Wednesday, September 13, 2017

Owner Operator Trucking Expenses

At Status Transportation, we want you to succeed in your goal of becoming an owner operator.  For this reason, we think is important for you to consider the following expenses associated with the process of being your own boss.

When you go from company driver to owner operator trucking, whether it be leasing or just flat-out buying a truck, there are going to be some expenses that you may have not even thought about as a company driver.  

If you have ever been to the Great American Trucking Show or follow some of the speakers from the show you are probably already familiar with Kevin Rutherford.  He is a great advocate educating yourself as an owner operator in order to be more successful.  Part of that education is to learn how to calculate your cost to run your truck per mile.  That way you’ll be able to identify where your money is going and control the costs of running your business. Having a clear understanding of these topics will be of great benefit in planning for the future so you can achieve your both your personal and professional goals in owner operator trucking.

Not to oversimplify the equation, but calculating your cost per mile is subtracting your costs from your income and dividing it by the number of miles you ran during a particular period.  Experts recommend doing this by the month.

COST PER MILE = (Income - Costs)/Miles

But in order to get a clear idea of what your cost per mile is, first you have to identify what your expenses are.  The following is a list of the most common owner operator expenses, the list is divided into fixed costs and variable costs.

Fixed Costs

  • Truck Payment
  • Trailer Payment
  • Liability Insurance
  • Bobtail Insurance
  • Cargo Insurance
  • Health Insurance
  • Licenses
  • Permits
  • Accounting
  • Cell Phone Service

Variable Costs

  • Fuel
  • Tractor/Trailer Tires
  • Maintenance
  • Repair
  • Truck Wash
  • Telephone
  • Lodging
  • Meals
  • Tolls
  • Taxes
  • Miscellaneous Expenses

Owner Operator Tags, Permits, Taxes, and Insurance.

When you become an owner operator, you are going to be paying not only for your truck, but owning a truck means that you're also going to be paying for bobtail insurance, tractor insurance, and possibly trailer insurance if have your own trailer or if you are renting a trailer. You'll also be buying base plates or license plates, and paying your 2290, which is a heavy road use tax.  Your 2290 will be around $550 a year per vehicle.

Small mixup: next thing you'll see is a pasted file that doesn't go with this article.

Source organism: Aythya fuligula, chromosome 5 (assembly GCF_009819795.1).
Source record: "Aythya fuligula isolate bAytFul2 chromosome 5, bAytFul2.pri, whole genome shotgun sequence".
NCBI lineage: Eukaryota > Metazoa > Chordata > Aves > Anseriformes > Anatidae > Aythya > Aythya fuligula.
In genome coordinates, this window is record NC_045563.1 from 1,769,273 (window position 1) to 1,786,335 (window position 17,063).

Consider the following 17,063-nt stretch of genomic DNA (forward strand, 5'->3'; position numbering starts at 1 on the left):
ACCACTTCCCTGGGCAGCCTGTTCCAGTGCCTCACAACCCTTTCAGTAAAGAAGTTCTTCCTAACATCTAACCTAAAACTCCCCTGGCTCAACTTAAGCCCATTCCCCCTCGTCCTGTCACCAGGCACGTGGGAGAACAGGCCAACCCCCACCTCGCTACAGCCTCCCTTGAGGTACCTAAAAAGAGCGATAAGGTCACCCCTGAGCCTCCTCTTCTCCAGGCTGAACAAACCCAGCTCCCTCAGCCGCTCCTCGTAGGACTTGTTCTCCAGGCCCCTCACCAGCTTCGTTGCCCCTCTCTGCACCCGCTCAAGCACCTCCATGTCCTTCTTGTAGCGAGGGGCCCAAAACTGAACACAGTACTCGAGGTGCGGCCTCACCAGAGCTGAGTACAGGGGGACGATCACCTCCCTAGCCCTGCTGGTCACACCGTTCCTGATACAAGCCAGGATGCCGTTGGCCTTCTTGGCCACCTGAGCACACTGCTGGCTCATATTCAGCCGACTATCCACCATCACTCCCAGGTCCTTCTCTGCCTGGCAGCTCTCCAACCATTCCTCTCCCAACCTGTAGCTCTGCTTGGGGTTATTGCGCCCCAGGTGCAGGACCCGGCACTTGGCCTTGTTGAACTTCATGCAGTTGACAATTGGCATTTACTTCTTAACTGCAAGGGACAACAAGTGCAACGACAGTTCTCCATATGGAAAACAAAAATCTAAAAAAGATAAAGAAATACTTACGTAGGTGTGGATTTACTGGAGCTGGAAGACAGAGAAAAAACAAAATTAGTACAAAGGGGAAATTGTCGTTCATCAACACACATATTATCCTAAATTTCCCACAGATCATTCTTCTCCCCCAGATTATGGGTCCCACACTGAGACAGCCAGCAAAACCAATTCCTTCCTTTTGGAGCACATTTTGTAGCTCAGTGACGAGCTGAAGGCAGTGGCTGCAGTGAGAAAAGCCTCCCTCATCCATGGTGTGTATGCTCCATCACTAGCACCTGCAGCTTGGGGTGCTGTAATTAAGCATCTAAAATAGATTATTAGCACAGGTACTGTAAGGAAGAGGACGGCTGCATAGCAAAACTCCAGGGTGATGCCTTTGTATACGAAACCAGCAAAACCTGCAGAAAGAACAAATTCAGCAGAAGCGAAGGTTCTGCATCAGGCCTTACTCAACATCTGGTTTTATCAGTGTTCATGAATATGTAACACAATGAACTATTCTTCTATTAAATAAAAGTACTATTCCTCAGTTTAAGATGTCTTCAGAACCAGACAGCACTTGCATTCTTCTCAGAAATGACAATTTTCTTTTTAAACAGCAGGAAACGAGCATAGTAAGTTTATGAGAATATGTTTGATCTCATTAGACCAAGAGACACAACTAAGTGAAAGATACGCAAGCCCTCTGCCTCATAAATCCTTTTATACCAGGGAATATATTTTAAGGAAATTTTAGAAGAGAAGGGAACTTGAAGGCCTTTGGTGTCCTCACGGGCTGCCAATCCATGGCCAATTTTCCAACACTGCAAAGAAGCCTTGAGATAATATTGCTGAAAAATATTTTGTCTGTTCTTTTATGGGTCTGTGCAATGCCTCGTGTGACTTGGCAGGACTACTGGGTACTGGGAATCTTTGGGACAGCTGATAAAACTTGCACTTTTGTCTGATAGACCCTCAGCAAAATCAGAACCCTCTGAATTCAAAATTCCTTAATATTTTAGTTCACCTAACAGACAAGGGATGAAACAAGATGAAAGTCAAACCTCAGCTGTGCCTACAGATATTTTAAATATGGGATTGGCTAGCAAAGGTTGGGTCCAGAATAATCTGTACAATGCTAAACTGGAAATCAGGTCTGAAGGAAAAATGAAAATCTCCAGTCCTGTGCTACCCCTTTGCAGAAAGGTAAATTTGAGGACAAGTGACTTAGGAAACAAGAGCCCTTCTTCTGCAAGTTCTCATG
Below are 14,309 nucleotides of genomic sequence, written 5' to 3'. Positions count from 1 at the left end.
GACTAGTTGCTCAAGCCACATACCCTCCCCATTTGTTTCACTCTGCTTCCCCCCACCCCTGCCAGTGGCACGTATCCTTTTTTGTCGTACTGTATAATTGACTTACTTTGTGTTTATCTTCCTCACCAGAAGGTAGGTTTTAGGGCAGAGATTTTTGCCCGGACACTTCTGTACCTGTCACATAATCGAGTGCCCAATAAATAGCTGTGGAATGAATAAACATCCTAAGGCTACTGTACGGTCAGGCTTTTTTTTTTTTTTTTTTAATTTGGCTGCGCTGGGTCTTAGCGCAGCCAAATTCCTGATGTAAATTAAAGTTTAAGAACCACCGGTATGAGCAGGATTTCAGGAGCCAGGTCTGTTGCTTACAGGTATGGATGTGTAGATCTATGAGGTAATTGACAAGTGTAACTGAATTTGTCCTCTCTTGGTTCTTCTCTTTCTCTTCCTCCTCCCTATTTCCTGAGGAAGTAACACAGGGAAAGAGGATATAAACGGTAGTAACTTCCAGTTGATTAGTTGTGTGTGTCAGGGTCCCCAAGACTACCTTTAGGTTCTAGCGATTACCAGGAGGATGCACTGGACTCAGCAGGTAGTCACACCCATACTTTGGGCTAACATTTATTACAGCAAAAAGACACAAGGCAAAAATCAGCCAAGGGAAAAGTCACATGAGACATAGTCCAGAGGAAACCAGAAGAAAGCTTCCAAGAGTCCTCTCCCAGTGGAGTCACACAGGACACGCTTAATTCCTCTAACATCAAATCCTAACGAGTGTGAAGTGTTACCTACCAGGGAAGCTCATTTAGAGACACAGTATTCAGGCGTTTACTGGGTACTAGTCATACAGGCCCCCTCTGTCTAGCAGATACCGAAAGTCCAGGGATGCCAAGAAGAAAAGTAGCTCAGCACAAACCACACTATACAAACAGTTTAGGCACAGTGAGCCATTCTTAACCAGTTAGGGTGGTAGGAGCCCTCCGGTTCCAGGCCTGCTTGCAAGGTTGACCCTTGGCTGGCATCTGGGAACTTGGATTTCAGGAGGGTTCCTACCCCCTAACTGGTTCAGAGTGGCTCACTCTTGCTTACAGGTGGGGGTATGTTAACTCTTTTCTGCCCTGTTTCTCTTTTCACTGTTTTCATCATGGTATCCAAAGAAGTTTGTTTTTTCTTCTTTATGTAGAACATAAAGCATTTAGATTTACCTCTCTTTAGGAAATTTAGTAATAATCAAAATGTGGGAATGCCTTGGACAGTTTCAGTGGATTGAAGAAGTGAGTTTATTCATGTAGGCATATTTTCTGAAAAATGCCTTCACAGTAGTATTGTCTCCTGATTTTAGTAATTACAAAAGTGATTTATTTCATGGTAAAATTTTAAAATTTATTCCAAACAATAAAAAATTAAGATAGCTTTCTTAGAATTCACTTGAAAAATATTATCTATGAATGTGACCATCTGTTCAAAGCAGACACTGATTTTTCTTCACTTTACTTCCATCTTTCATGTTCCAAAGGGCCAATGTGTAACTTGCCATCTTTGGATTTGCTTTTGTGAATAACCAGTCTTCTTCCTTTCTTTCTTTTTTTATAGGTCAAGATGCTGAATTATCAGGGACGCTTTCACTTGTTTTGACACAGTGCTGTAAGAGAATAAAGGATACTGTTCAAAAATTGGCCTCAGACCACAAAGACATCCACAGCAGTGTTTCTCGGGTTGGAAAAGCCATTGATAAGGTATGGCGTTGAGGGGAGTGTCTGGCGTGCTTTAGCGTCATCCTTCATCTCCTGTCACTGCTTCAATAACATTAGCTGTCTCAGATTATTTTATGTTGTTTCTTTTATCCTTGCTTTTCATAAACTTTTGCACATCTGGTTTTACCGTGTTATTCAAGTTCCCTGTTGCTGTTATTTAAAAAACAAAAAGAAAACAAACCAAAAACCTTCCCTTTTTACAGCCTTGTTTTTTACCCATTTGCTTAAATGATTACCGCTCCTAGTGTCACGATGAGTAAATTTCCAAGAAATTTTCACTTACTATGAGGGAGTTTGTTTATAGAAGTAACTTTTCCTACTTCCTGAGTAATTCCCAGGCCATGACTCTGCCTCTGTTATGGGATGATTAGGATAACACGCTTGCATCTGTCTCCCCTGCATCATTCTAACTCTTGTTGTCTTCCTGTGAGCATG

As an owner operator truck driver you will have to start paying a fuel tax. That can be offset by buying fuel in the states that you travel through.  If you buy fuel in just about every state you go through you usually don't have to pay a whole lot of taxes, it can be just a few dollars depending on how you run.   

Now there are some owner operator jobs where they pay for such things as your base plates or your permits. Each company is different so you're going to have to ask a lot of questions if you're interested in hiring on to the company.

Owner Operator Trucking Qualcomm and E-Log Fees

In some cases depending on the company you lease on to you may have to pay for a Qualcomm, which is where you e-logs are on.  There could be a satellite fee also associated with that.  Although nowadays you can use e-logs apps directly on your phone.  

Payment Card Fees

If the company you lease to uses comdata, there is going to be comdata fees. There's going to be fees whenever you take money off the comdata card.  Whenever the owner operator trucking company loads money onto your comdata card, they may charge you what's called a wire fee for putting money on your card. There are several fees associated with Comdata and probably also with the other payment cards that are out there.